C|NET’s 5G Glossary

Do you want to show off your 5G knowledge to your friends? Or seem like the smartest person at a party? Check out C|NET’s 5G glossary below. 

5G NR 

The 5G bit is pretty obvious, but the NR stands for New Radio. You don’t have to know a lot about this beyond the fact that it’s the name of the standard that the entire wireless industry is rallying behind, and it just came out in December.

That’s important because it means everyone is on the same page when it comes to their mobile 5G networks. Carriers like AT&T and T-Mobile are following 5G NR as they build their networks. But Verizon, which began testing 5G as a broadband replacement service before the standard was approved, isn’t using the standard — yet. The company says it’ll eventually adopt 5G NR for its broadband service, and intends to use NR for its 5G mobile network.

Millimeter wave

All cellular networks use airwaves to ferry data over the air, with standard networks using spectrum in lower frequency bands like 700 megahertz. Generally, the higher the band or frequency, the higher the speed you can achieve. The consequence of higher frequency, however, is a shorter range.

To achieve those crazy-high 5G speeds, you need really, really high-frequency spectrum. The millimeter wave range falls between 24 gigahertz and 100 gigahertz.

The problem with super-high-frequency spectrum, besides the short range, is it’s pretty finicky — a leaf blows the wrong way and you get interference. Forget about obstacles like walls. Companies like Verizon are working on using software and broadcasting tricks to get around these problems and ensure stable connections.

Small cell

Traditional cellular coverage typically stems from gigantic towers littered with different radios and antennas. Those antennas are able to broadcast signals at a great distance, so you don’t need a lot of them. Small cells are the opposite —  backpack-size radios can be hung up on street lamps, poles rooftops or other areas. They can only broadcast a 5G signal at a short range, so the idea is to have a large number of them in a densely packed network. 

Some cities have this kind of dense network in place, but if you go outside of the metro area, that’s where small cells become more of a challenge. 

Sub-6GHz

Given how troublesome really high-band spectrum can be (see the “millimeter wave” section above), there’s a movement to embrace spectrum at a much lower frequency, or anything lower than 6GHz. The additional benefit is that carriers can use the spectrum they already own to get going on 5G networks. T-Mobile, for instance, has a swath of 600MHz spectrum it plans to use to power its 5G deployment. Prior to sub-6GHz, that would’ve been impossible.

That’s why you’re seeing more carriers embrace the lower-frequency spectrum.

But the lower-frequency spectrum has the opposite problem: While it reaches great distances, it doesn’t have the same speed and capacity as millimeter wave spectrum.

The ideal down the line will be for carriers to use a blend of the two.

Gigabit LTE

You’re hearing more about Gigabit LTE as a precursor to 5G. Ultimately it’s about much higher speeds on the existing LTE network. But the work going toward building a Gigabit LTE network provides the foundation for 5G.

For more on Gigabit LTE, read our explainer here.

MIMO

An abbreviation of “multiple inputs, multiple outputs.” Basically, it’s the idea of shoving more antennas into our phones and on cellular towers. And you can always have more antennas. They feed into the faster Gigabit LTE network, and companies are deploying what’s known as 4×4 MIMO, in which four antennas are installed in a phone.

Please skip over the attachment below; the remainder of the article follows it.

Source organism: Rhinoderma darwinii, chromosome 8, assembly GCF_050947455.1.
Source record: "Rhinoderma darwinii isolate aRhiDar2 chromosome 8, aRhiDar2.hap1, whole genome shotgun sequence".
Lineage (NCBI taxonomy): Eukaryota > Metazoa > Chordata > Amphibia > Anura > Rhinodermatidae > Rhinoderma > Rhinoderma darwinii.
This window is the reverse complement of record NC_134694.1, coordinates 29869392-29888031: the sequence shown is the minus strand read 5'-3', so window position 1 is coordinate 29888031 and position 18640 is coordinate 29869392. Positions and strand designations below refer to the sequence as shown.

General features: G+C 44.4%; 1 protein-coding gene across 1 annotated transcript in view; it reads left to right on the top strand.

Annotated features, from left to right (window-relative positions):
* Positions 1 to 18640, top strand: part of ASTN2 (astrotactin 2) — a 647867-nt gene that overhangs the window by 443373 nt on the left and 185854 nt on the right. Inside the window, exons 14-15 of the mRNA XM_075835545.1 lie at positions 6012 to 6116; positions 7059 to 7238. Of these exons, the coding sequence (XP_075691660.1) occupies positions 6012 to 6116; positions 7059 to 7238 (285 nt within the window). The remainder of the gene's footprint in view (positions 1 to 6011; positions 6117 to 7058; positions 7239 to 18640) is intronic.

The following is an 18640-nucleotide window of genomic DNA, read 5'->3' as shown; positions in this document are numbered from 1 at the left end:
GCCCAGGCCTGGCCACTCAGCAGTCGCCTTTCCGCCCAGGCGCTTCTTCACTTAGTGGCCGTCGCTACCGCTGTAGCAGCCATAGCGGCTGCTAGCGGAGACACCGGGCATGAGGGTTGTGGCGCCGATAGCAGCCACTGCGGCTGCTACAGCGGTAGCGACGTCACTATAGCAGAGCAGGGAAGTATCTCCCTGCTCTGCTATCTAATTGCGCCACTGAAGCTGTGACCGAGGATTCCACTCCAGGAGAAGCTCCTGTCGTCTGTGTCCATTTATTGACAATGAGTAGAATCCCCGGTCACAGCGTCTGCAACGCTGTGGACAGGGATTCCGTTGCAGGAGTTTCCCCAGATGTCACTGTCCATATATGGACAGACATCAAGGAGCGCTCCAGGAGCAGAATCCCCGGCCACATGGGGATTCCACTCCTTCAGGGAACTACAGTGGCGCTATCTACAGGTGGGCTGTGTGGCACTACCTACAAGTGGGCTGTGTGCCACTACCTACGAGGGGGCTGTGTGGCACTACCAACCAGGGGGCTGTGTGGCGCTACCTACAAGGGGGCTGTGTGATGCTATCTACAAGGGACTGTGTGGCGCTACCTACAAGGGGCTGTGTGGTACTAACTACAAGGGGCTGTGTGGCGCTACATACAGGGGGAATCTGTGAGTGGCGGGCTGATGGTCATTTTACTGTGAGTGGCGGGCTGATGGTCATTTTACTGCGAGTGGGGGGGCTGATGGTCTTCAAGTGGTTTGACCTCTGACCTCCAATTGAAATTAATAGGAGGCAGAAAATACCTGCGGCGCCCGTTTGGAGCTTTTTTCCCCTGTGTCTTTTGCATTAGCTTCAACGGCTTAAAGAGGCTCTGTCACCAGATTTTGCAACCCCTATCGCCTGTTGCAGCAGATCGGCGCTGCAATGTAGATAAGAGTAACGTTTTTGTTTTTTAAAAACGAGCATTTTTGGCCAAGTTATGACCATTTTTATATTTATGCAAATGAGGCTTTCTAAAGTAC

Carrier aggregation 

Wireless carriers can take different bands of radio frequencies and bind them together so phones like the Samsung Galaxy S8 can pick and choose the speediest and least congested one available. Think of it as a three-lane highway so cars can weave in and out depending on which lane has less traffic.

QAM 

This is a term that’s so highly technical, I don’t even bother to explain the nuance. It stands for quadrature amplitude modulation. See? Don’t even worry about it.

What you need to know is that it allows traffic to move quickly in a different way than carrier aggregation or MIMO. Remember that highway analogy? Well, with 256 QAM, you’ll have big tractor trailers carrying data instead of tiny cars. MIMO, carrier aggregation and QAM are already going into 4G networks, but play an important role in 5G too.

Beamforming 

This is a way to direct 5G signals in a specific direction, potentially giving you your own specific connection. Verizon has been using beamforming for millimeter wave spectrum, getting around obstructions like walls or trees.

Unlicensed spectrum 

Cellular networks all rely on what’s known as licensed spectrum, which they own and purchased from the government.

But the move to 5G comes with the recognition that there just isn’t enough spectrum when it comes to maintaining wide coverage. So the carriers are moving to unlicensed spectrum, similar to the kind of free airwaves that our Wi-Fi networks ride on.

Network slicing

This is the ability to carve out individual slivers of spectrum to offer specific devices the kind of connection they need. For instance, the same cellular tower can offer a lower-power, slower connection to a sensor for a connected water meter in your home, while at the same time offering a faster, lower-latency connection to a self-driving car that’s navigating in real time.

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C|NET: Why Rural Areas Can’t Catch A Break On Speedy Broadband

Everyone agrees on the mission to connect more people. But no one can agree on how to do it.

C|NET BB

 

 

This is part of CNET’s “Crossing the Broadband Divide” series exploring the challenges of getting internet access to everyone.

 

 

[…]